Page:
Na-dependent Cl–HCO3 exchange by CP SLC4A10 gene is at the basolateral face. SLC4A10 mediates influx of a Na+ and HCO3 ion per efflux (into CP interstitium) of one Cl ion [26]. SLC4A10 KO mice showed decreased ventricular volume, likely from reduced CSF production [58]. There was also microvilli attenuation and CPE cell enlargement in SLC4A10 KO mice. Given this study, loss of SLC4A10 in AD would be expected to depress CSF production. The Na–HCO3 cotransporter SLC4A5, downregulated in AD, is in apical CPE. There it mediates transport of three HCO3 and one Na+ from CPE into CSF. This stoichiometry/vector supports a Na–HCO3 role to counter CSF acidity while promoting CSF formation [59]. SLC4A5 KO mice results resembled SLC4A10 KO mice in one study: decreased lateral ventricular volume, reduced intracranial pressure, and altered CPE structure [60]. However, a second SLC4A5 study, utilizing a different KO mouse, caused arterial hypertension but no altered ventricular volume [61]. Further research needs to clarify the CSF-supporting role of SLC4A5, although like SLC4A10, decreased expression intimates reduced CSF production in AD.

Essential to HCO3 transport is carbonic anhydrase activity. CA2, CA3, and CA4 were downregulated in AD. CA13, though, was upregulated. The CA’s generate HCO3 and H+ ions from H2O and CO2 [26, 29]. CA2, CA3 and CA13 are cytosolic while CA4 is tethered by a membrane anchor [62]. Of particular significance with respect to AD and CSF dynamics is the CA isoform CA2, due to its high catalytic activity and efficacy in proton shuttling [63]. High rates of HCO3 production by CA2 allow regulation of blood pH to preserve homeostasis. In kidneys, CA2 and CA4 associate with HCO3-anion transporters and proton antiporters, directly coupling HCO3-synthesis to ion exchange [62]. If a parallel system exists in CP, any downregulated CA2 and CA4 in AD CP would directly disrupt the action of HCO3-anion transporters, decreasing active solute transport and depressing CSF formation.

A limitation of this study is the focus on pathways we considered important for CSF production and the structural integrity of the CP. We therefore did not examine every gene in the Brown-Merck GEO database that possibly impacts CSF production. Unknown genes omitted by us may be found by others in future CSF dynamics analyses to be important. In an earlier study, Bergen et al. analyzed gene expression profiles of control and AD subjects based on RNA extracted from laser-dissected CPE cells [20]. Mining of their database may yield additional new insights. Comparison of their data with ours was not possible due to methodological differences. However, Stopa et al. analyzed common gene transcripts controlling CSF dynamics/homeostasis in both databases: Netherlands versus Brown-Merck. They reported ~ 70% agreement, isolated CPE versus CP tissue, with Bergen et al. [20, 24].

Conclusions

We identified multiple genes involved in CSF production that differed in expression between AD and control CP. Many ion transporters that impact solute and H2O transport and fluid dynamics were downregulated in AD. Importantly for many choroid epithelial processes, F0F1 ATP synthase was downregulated; this fits a diminished energy supply for choroidal transport. Genes that maintain CP membrane tight junctions had decreased expression. Upregulated CP genes in AD included those mediating chronic inflammation and neurodegeneration. Each altered gene transcript in this study is a potential candidate to explain the altered CSF production observed clinically in AD. Demonstration of causal relationships may lead to new therapeutic targets for AD aimed at bolstering CSF production and turnover.

Abbreviations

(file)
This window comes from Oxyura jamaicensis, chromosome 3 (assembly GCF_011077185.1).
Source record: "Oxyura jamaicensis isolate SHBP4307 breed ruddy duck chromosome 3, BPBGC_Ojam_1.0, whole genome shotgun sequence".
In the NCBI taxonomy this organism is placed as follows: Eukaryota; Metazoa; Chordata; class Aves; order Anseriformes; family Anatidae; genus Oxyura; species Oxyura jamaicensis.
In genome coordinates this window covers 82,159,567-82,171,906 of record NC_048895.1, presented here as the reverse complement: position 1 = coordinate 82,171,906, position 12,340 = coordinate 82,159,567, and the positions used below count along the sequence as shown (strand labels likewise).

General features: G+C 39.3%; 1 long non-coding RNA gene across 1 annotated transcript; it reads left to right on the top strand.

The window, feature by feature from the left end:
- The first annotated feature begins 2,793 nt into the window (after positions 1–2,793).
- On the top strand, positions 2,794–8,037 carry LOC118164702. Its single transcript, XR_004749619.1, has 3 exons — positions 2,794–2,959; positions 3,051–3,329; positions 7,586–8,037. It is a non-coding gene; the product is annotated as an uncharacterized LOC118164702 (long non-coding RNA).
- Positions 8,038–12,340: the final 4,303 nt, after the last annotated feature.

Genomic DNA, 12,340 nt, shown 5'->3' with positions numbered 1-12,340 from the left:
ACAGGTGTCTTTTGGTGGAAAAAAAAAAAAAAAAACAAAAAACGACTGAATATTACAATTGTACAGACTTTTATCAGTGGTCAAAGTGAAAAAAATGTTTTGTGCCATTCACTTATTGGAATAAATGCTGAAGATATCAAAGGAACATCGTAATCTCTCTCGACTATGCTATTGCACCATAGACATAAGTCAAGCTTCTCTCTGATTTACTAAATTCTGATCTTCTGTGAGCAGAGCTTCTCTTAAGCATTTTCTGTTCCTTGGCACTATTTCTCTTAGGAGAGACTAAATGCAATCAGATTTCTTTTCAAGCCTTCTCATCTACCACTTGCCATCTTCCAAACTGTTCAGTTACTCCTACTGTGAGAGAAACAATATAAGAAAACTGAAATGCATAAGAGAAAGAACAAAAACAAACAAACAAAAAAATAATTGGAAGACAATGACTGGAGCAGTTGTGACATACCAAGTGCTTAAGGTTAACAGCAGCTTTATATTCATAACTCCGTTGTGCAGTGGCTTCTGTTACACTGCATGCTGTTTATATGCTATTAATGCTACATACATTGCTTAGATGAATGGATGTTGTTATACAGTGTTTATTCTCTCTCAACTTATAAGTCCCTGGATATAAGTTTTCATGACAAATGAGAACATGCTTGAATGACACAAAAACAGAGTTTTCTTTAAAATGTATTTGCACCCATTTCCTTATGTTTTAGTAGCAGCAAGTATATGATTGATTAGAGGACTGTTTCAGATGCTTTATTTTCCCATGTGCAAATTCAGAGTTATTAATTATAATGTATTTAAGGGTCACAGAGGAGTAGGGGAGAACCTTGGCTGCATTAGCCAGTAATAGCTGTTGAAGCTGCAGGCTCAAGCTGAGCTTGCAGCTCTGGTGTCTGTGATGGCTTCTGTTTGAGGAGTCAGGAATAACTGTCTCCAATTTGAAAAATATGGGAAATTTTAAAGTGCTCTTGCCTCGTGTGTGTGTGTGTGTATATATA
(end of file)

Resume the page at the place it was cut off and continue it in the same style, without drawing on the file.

Aβ:

amyloid beta

AD:

Alzheimer’s disease

APP:

amyloid precursor protein

AQP1:

aquaporin 1

ATP:

adenosine triphosphate

BBB:

blood–brain barrier

BCSFB:

blood–CSF barrier

CA:

carbonic anhydrase

CLDN:

claudin

Cq1:

complement factor q1

CSF:

cerebrospinal fluid

CP:

choroid plexus

CPE:

choroid plexus epithelium

GEO:

Gene Expression Omnibus

IL-1:

interleukin-1

KCC:

potassium–chloride cotransporter

KO:

knockout

NKCC:

sodium–potassium–chloride cotransporter

RNA:

ribonucleic acid

SLC:

solute carrier

TNFα:

tumor necrosis factor alpha

TTR:

transthyretin

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Authors’ contributions

All authors SK, ES, CJ, AB, and GS contributed to the experimental design, data analysis and manuscript preparation and review. All authors read and approved the final manuscript.

Acknowledgements

The authors thank the families of patients with Alzheimer’s disease, referred from the Department of Neurology at Rhode Island Hospital, for donating patient brains to the Brown University Brain Tissue for Neurodegenerative Disorders Resource Center.

Competing interests

The authors declare that they have no competing interests. GDS has a financial interest in a startup company dedicated to AD treatment. That company did not support this research in any way, nor will this research benefit the company in any way.

Availability of data and materials

The datasets analyzed are available under the Gene Expression Omnibus (GEO) Accession GSE110226 at the National Center for Biotechnology Information (NCBI) at the National Library of Medicine, National Institutes of Health.

Consent for publication

All authors agree with publication of this manuscript.

Ethics approval and consent to participate

This research was approved by the Institutional Review Board for Clinical Research at RI Hospital.

Funding

This study was supported by funds provided by the Division of Neuropathology at Rhode Island Hospital (for CP tissue data analysis and manuscript costs).

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Author information

Correspondence to Gerald D. Silverberg.

Additional file

12987_2018_120_MOESM1_ESM.xlsx

Additional file 1. Gene expression values.

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Keywords

  • CSF production
  • Homeostasis
  • Blood–CSF barrier
  • Blood–brain barrier
  • Choroid plexus Gene Expression Omnibus
  • Solute carrier families
  • Choroidal tight junctions
  • Barrier permeability
  • Choroid plexus transcriptome
  • Beta amyloid
  • Mitochondria